EU: Rights groups say new data laws would treat everyone as a potential suspect in crime, reports Karlin Lillington
Under pressure from international law enforcement agencies, the Republic has become one of the first EU nations to draft controversial legislation that could allow personal data to be retained for up to four years.
Under secret Department of Justice proposals, detailed personal data on every Irish citizen's phone and mobile calls, faxes, and email and Internet usage, would be stored in huge databases.
"We have serious concerns that this [Bill] is treating everybody as a potential suspect in a crime," said Mr Malachy Murphy, e-rights convener for the Irish Council for Civil Liberties. "This would also appear to go against the European Convention on Human Rights, which has explicit protections for citizen privacy."
Under current data-protection laws, data may only be retained for a short period, exclusively for billing purposes - generally three to six months - and then must be destroyed.
But after the terrorist attacks of September 11th, American and British law enforcement and surveillance agencies are known to have increased pressure on EU states to relax data protection legislation and allow for increased surveillance of citizens.
Britain and the Republic are the first nations to try to introduce laws that would allow for personal information to be held for up to 15 times longer than existing legislation. Britain already allows for increased access to personal data through its two-year-old Regulation of Investigatory Powers Act (RIP). But proposed British legislation on data retention was scuppered in the wake of a major public outcry.
"The RIP Act was incredibly controversial when passed, but that was nothing compared to the opposition to data retention," said Mr Ian Brown, director of Britain's Foundation for Information Policy Research.
"Creating a huge database that is lying there for years is a huge invitation for government misuse, much less for hackers, blackmailers, criminals and others." He also believes that data retention laws "treat everyone as a suspect".
The European Parliament opened the door for data retention laws after a surprise vote in its favour last summer. Although it had rejected such proposals in the past, the Parliament apparently was swayed by law enforcement arguments that increased access to personal data was needed in the "war against terrorism".
Although the motion ran contrary to existing Irish e-commerce and data protection laws, all attending Irish MEPs voted for the proposal, excepting Green MEP Ms Nuala Ahern.
European data protection commissioners were so concerned by the vote - and by indications since that most EU member nations will issue data retention laws - that they issued a strongly-worded warning last September. In a statement, they expressed "grave doubt as to the legitimacy and legality of such broad measures". Only Germany and Austria have revealed reservations about introducing data retention legislation.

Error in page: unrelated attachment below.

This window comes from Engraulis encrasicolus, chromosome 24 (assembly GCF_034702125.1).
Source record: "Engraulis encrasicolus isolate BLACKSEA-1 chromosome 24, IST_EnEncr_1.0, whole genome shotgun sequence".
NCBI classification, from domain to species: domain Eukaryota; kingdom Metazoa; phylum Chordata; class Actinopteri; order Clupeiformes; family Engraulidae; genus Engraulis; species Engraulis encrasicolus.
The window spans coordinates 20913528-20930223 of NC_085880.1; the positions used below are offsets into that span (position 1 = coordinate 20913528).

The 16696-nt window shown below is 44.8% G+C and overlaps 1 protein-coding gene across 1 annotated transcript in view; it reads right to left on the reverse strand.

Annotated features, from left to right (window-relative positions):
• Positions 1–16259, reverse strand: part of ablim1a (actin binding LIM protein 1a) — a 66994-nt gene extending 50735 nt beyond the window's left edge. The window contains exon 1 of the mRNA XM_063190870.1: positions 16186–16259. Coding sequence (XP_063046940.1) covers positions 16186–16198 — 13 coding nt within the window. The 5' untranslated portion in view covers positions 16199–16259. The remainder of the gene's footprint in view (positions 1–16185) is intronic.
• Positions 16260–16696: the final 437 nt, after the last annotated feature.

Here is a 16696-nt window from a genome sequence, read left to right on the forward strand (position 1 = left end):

In the United States, the Department of Defence has proposed a massive database that would create individual data dossiers on every American citizen. The so-called "Total Information Awareness" database would collate all digital data gathered from public government bodies - such as tax returns, driver's licence applications, and social security information - with consumer data drawn from private companies, including mortgage, shopping and flight ticket information.
The type of data pinpointed by the proposed Irish legislation can be revealing: 3G mobile-phone networks, with phones that regularly broadcast their location back to the network, will provide information on where a person is to within a few metres, whenever the phone is switched on. The Irish legislation could also demand that Internet service providers store information on all the individual web pages that a subscriber has visited.
In contrast to the open, public consultation approach taken with RIP, it is understood that Department of Justice officials failed to consult any organisation other than the Garda Síochána in preparing the legislation. Mr Murphy said he was gravely concerned by this lack of transparency and hoped a wide range of organisations, including privacy and citizens' groups, Internet service providers, and telephone network operators, would be consulted in future.
The Irish proposals are also understood to deal only with the general area of data retention, and fail to clarify important issues of how the data would be stored, who would be responsible for managing it, and who would be able to access it.
The Department of Justice did not respond to a call asking about the Bill's details.
Copyright 2003 Karlin Lillington
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